Beer Relics – A Refresher and The Old Dogfish 90 Minute IPA Label

So it crept into my noggin the other day that since today was the last Thursday of the month, and it had been awhile since I’d posted a “Beer Relics” article that maybe I should pull something together even if it was just a brief one.

For those of you new to the Island of Misfit Toys, Beer Relics was a series I started for Patrick Huff’s (Craft and The Beast, Cider Nation) now defunct Delaware Valley Beer Bloggers project. The idea was to collect bloggers from around the area and have them write an article on different days, probably only once a month, on anything they wanted to write about.

Everyone would pick a date on the calendar (second Thursday of the month, etc) and write an article for that day every month. That day was yours, and you owned it. If we got enough bloggers, we could put out a month’s worth of good content with bloggers only having to write one (or two if they wished) more posts than they already did a month. I thought the project was a cool idea, and envisioned it somewhat like an apartment building full of crabby fussbudgets all complaining about their neighbors and Commander McBragging about how their articles were getting all the page views.

McBragg

My idea for the project was Beer Relics, a series in which I would go down into my barroom, pick something that has been collecting dust for 10-20 years and write the story behind it. When the idea popped into my head, I almost dismissed it, only to be shocked when I started looking at all the crap things I had stowed away over the years and realized that I had a collection of potentially interesting beer memorabilia that a lot people either hadn’t seen, or hadn’t seen in a long time.

My first offering was an article about Dock Street Brewing’s bottle release with an upside down label. This was done as a purposeful protest concerning high tariffs when Jeffery Ware tried to export his product overseas.

Next I wrote about my growler from Zip City Brewing. Growlers may be common place now, but back in 1993 when I picked this one up not so much and there’s a slight possibility that I may have bought the first growler to ever walk out of the now closed brewery.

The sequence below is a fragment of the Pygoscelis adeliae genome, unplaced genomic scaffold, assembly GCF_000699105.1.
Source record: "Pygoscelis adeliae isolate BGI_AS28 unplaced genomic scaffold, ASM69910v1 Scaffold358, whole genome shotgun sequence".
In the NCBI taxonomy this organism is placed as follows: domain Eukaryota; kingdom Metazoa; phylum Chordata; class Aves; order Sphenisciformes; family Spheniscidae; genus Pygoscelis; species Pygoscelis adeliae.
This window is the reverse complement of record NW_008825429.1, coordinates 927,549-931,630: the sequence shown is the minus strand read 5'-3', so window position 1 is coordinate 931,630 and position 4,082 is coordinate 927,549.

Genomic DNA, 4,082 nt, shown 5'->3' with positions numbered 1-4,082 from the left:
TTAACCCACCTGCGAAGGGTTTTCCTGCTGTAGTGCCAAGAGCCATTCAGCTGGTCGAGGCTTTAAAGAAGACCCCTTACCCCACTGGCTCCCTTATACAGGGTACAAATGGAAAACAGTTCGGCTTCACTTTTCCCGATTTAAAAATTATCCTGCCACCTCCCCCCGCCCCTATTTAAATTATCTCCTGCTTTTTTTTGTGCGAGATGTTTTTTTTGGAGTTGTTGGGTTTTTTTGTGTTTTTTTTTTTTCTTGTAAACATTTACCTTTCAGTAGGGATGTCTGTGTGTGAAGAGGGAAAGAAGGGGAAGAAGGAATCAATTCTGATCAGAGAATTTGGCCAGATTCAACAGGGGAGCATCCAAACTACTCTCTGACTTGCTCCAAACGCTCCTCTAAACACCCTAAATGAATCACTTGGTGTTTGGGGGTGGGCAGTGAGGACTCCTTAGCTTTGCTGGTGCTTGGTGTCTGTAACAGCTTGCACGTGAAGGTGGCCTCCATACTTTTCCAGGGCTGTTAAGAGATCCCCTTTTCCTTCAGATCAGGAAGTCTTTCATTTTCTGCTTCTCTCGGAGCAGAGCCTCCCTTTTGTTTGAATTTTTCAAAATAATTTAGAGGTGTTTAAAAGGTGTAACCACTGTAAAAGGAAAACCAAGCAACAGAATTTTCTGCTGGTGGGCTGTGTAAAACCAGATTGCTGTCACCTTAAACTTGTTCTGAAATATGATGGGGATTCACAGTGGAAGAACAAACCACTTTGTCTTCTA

And then it stopped. Patrick was having trouble getting other bloggers interested in the project and soon his own interest waned until finally he went on to other things, driven largely by his renewed interest in artisan ciders.

Not wanting to lose them, I brought the two articles over to this blog (I reposted the Zip article but the Dock Street article still resides in the ‘drafts’ queue) and decided to continue the series as occasional posts here. With that in mind I wrote about the GABF’s attempt to start a traveling road show which luckily for me saw its inaugural event happen right down I-95 in Baltimore. Unfortunately a horse race and a baseball series killed it before it ever had a chance to get off the ground.

And then I let the ball slip, not having written another post in the series for awhile. So let’s fix that.

For this installment I want to touch briefly on a label I found in the drawer the same day I found my programs from the above mentioned GABF road show. A long time ago in a galaxy, well….right down the street, I ran into tDoB co-found Chuck through a mutual friend and we discovered a shared love for beer.